*A short comment about the language of “right” and “responsibility” to choose a treatment provider and modality that best suits the client’s needs: This language is actually used in the statute (responsibility) and WAC (right). I often encourage social workers to include this language because it helps to reinforce that the client has both the right and responsibility to be active, and should not just transfer all responsibility to you. You don’t want them to later claim you caused undue anxiety, acted without permission or, worse, against their will. You’d be surprised how easily the seed of misunderstanding can grow or be mischaracterized in later telling: A therapist’s casual touch to express condolence, a client’s request for a hug, a child’s spontaneous gesture. If a client should later assert that your approach to therapy had been unacceptable, you want to be able to respectfully remind the client(s) that he/she/they understood and agreed when you administered Disclosure regarding the right and responsibility to choose the treatment provider and modality that best suited need and that you had explicitly asked him/her/them to say if you did not meet those needs so as to correct your approach.
** It may be good practice to inform clients immediately that law requires mandatory reporting of child abuse (48 hrs), in case a client reveals past or present abuse before review of the IC.
The ethical function of the IC is signaled through the COE. An ethical practice reflects the mission of the profession and adheres to professional guidelines. The COE may be used as a measure of your adherence to standards of care. Social Work is a systems approach to social justice, clients’ rights, and self-determination. Some social workers think the COE supersedes confidentiality law, but the NASW COE states clearly that the counselor should generally observe confidentiality “to the extent permitted by law.”
In addition to the items that are required by law, you may choose to include other items that are personal to you and your practice. For example, you may want to provide your stance on dual roles, custody recommendations, legal involvement, rates of pay if court ordered, rules of collateral visits, policies regarding electronic communication, secrets, and touch. If you work with couples, children, or families, you may want to include how you address issues particular to those contexts.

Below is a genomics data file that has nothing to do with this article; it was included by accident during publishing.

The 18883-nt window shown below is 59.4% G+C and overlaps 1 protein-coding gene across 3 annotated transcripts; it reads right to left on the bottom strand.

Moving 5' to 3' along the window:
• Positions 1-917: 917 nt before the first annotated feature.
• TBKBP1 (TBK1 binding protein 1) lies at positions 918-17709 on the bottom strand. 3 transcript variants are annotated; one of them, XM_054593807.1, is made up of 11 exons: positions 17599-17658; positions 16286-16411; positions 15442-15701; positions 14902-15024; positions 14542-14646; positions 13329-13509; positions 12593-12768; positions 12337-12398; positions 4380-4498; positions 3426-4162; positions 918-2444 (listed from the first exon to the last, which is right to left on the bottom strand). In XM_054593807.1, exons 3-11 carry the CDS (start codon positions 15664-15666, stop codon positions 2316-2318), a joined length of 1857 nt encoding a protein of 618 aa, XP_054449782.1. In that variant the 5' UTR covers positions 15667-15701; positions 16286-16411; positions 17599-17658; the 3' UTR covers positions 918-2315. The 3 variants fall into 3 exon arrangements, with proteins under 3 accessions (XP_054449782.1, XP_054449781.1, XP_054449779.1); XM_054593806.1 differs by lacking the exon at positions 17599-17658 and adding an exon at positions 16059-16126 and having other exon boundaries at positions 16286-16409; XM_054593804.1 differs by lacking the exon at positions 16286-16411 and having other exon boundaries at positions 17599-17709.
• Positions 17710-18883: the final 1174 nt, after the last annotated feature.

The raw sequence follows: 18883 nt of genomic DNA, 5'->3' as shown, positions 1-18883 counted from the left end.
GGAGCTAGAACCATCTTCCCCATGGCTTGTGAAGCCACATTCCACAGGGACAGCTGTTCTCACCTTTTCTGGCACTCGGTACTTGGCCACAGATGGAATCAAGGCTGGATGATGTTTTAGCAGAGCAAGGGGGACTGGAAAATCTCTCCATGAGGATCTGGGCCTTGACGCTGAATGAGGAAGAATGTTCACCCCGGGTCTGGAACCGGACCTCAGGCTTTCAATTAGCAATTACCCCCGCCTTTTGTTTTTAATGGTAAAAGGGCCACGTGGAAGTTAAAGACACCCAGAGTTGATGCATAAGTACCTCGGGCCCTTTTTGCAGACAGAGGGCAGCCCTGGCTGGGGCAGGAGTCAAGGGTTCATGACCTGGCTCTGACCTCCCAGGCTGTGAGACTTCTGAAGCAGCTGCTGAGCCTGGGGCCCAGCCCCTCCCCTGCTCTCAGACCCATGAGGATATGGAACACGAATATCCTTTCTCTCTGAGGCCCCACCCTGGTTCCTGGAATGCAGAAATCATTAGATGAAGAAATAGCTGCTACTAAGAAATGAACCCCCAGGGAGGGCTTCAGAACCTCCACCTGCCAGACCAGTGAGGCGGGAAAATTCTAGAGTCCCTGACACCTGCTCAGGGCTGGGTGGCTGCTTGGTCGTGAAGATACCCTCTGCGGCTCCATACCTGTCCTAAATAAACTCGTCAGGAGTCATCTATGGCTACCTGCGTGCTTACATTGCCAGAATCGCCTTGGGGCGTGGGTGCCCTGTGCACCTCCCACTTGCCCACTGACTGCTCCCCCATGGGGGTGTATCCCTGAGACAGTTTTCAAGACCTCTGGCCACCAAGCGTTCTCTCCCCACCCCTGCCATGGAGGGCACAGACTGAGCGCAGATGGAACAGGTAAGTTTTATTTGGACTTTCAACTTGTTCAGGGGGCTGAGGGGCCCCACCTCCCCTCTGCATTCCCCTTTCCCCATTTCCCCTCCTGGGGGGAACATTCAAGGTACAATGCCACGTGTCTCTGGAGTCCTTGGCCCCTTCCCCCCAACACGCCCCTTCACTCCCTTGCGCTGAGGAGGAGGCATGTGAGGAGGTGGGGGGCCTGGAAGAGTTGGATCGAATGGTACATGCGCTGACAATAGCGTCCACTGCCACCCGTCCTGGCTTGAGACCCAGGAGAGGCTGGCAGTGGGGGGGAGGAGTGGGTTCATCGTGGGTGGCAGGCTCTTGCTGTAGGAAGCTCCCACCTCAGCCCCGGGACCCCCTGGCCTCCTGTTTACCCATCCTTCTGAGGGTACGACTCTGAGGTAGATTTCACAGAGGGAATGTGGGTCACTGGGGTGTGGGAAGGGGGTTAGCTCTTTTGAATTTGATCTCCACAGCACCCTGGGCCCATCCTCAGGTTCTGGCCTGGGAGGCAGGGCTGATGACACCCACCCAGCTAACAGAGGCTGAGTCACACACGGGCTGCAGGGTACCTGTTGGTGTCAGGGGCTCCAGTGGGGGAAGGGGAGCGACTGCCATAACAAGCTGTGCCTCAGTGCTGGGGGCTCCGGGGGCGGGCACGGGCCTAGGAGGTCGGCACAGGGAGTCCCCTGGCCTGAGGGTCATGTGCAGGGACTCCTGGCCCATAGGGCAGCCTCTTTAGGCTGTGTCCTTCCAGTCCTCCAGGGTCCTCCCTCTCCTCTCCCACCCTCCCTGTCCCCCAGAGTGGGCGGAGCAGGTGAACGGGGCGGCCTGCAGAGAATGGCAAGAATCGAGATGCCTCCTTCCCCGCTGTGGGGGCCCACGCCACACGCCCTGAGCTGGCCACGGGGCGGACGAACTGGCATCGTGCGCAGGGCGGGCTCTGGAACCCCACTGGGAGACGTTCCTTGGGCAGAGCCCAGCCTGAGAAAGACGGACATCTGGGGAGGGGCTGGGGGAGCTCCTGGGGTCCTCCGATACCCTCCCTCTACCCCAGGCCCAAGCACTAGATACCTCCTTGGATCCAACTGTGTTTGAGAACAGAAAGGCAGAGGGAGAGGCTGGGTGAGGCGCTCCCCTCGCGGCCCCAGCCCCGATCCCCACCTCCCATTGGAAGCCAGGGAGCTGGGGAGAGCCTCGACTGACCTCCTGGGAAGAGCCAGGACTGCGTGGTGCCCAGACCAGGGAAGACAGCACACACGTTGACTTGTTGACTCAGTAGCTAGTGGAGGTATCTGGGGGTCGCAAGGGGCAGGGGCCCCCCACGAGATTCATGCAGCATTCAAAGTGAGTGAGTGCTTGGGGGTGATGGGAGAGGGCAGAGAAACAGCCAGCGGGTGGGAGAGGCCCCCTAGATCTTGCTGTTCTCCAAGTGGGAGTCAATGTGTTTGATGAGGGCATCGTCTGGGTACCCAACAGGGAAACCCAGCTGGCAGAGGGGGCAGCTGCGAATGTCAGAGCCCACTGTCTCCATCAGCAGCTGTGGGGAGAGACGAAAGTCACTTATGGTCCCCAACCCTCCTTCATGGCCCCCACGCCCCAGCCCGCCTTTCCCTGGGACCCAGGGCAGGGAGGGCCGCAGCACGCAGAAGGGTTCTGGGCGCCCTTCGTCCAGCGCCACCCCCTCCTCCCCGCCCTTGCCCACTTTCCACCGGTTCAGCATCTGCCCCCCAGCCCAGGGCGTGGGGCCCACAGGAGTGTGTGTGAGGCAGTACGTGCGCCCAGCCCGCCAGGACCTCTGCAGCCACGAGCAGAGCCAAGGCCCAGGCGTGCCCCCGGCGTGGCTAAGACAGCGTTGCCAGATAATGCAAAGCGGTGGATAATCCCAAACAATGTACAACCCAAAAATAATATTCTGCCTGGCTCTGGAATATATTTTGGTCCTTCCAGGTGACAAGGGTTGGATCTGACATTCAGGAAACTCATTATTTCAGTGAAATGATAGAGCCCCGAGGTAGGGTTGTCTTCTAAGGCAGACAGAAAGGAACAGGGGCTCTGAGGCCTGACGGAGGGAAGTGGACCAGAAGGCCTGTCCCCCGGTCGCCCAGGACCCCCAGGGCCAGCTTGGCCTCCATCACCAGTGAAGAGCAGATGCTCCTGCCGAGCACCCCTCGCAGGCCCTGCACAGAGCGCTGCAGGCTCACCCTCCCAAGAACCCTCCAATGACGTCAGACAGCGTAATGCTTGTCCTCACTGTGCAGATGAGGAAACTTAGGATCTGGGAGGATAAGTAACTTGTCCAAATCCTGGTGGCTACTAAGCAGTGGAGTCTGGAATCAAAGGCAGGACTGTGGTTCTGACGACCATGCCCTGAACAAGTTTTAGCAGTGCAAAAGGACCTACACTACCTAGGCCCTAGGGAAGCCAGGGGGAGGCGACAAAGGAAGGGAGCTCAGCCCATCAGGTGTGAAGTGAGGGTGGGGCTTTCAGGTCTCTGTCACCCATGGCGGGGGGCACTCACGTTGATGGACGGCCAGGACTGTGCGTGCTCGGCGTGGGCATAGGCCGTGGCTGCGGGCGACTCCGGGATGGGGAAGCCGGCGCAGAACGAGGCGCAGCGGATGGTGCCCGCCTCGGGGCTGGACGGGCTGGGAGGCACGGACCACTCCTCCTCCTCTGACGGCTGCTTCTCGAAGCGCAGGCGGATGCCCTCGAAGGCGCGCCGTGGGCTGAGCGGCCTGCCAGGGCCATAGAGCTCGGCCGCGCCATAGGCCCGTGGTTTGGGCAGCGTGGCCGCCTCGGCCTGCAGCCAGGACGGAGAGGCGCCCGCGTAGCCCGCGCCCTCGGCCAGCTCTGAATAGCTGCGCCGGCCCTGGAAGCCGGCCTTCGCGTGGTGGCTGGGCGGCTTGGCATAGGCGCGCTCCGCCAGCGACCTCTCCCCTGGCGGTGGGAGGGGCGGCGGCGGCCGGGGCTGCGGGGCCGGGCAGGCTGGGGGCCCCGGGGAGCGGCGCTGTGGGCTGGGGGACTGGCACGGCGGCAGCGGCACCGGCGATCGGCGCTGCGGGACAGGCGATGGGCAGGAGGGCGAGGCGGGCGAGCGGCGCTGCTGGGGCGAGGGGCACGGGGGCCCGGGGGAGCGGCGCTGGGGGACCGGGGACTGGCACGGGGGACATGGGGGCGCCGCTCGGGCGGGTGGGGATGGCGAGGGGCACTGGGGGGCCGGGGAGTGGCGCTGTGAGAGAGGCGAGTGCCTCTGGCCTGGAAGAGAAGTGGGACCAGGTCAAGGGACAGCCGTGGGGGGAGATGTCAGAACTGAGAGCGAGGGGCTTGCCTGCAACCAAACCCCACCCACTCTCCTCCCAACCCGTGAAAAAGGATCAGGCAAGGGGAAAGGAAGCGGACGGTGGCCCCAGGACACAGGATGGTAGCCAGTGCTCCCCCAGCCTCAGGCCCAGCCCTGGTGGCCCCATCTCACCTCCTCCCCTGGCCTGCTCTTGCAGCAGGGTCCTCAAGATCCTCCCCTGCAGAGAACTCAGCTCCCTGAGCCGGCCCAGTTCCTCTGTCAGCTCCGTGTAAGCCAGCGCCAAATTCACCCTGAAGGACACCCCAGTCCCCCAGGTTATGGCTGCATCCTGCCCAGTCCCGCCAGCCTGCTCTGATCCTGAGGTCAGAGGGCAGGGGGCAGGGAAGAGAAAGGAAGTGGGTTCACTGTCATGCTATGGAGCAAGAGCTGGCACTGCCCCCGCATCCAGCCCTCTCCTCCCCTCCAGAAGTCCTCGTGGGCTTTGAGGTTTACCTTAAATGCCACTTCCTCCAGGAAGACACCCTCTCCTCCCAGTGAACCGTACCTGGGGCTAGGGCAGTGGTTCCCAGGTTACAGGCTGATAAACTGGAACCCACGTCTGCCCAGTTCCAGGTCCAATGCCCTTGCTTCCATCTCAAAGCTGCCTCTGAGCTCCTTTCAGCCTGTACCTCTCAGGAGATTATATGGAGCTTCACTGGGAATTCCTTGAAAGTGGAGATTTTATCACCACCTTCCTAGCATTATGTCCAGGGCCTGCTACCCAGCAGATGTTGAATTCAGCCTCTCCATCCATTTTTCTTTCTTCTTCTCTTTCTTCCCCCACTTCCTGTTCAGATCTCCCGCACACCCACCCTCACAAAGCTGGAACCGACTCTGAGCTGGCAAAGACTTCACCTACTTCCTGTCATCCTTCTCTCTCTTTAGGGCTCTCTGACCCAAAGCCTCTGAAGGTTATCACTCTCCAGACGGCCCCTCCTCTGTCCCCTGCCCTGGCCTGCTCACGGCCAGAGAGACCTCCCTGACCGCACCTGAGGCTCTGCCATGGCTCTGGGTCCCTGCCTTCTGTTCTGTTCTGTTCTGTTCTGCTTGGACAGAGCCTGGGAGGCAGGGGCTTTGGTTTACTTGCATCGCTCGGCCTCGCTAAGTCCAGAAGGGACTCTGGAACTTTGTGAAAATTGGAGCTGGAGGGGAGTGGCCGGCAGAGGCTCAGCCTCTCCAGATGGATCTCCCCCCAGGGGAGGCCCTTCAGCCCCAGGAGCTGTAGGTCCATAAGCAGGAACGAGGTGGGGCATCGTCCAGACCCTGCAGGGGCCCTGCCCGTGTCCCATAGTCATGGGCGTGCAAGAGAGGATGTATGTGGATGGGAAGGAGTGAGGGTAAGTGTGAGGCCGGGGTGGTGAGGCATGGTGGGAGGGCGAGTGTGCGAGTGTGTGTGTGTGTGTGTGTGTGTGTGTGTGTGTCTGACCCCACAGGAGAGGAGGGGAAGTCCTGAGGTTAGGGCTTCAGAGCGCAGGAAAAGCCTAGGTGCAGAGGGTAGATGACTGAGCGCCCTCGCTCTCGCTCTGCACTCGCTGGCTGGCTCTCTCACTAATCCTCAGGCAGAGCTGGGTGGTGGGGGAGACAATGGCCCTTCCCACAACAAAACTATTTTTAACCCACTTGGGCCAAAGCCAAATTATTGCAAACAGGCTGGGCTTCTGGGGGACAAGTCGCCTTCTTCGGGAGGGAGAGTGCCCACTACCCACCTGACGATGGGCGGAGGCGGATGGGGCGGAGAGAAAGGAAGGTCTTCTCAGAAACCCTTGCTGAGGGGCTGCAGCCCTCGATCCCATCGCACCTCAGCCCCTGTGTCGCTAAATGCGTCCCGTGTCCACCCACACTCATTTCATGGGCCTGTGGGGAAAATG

I hope you’re getting the idea that the DISCLOSURE IS YOUR FRIEND. I realize a lot of people see Disclosure as an annoying burden and pain. I, however, see it as an opportunity. I don’t mean this in some romantic, hypothetical sense--I’m absolutely serious. It’s a precious and practical opportunity for you to state in writing what you’re obliged to do, willing to do or not willing to do, as well as to convey what you expect of your client. All these things can be written into the document. How often can you do that in life? When was the last time you told a friend, date, spouse, colleague, or other adult exactly where the line is and will always be in your relationship? We rarely set forth our terms in writing, and we break our own unwritten rules in relationships all too often. But here, where you are engaging in a therapeutic relationship with another person you’ve only just met, dynamics and expectations can get extremely complicated. This is like participating in a mystery novel, but you can’t flip to another page to learn about what the character is really after or how the story ends. Being a therapist takes skill and care; to do it best, you must be safe. You know how they tell you on a plane to put the air mask on yourself before helping others? The Disclosure is the air mask that keeps you breathing freely as you usher your clients to improved health.
I invite you to view Disclosure as an opportunity to limit legal risk while you help your clients define and meet their therapeutic goals.
____________________________________Disclaimer: This article is not intended as legal or clinical advice, consultation, or supervision. Every situation is fact-specific, and must be considered individually. If you have any questions, please feel free to contact me at email@example.com or 425-891-3411. I give free consultations, and am happy to respond to your concerns.
Frances Schopick, JD, MSW is an attorney with a strong background in Social Work and psychiatric research. She represents counselors who have DOH complaints against them. She also provides consultation for risk management, setting up disclosure forms for your practice, and witness prep for subpoenas and testimony in court.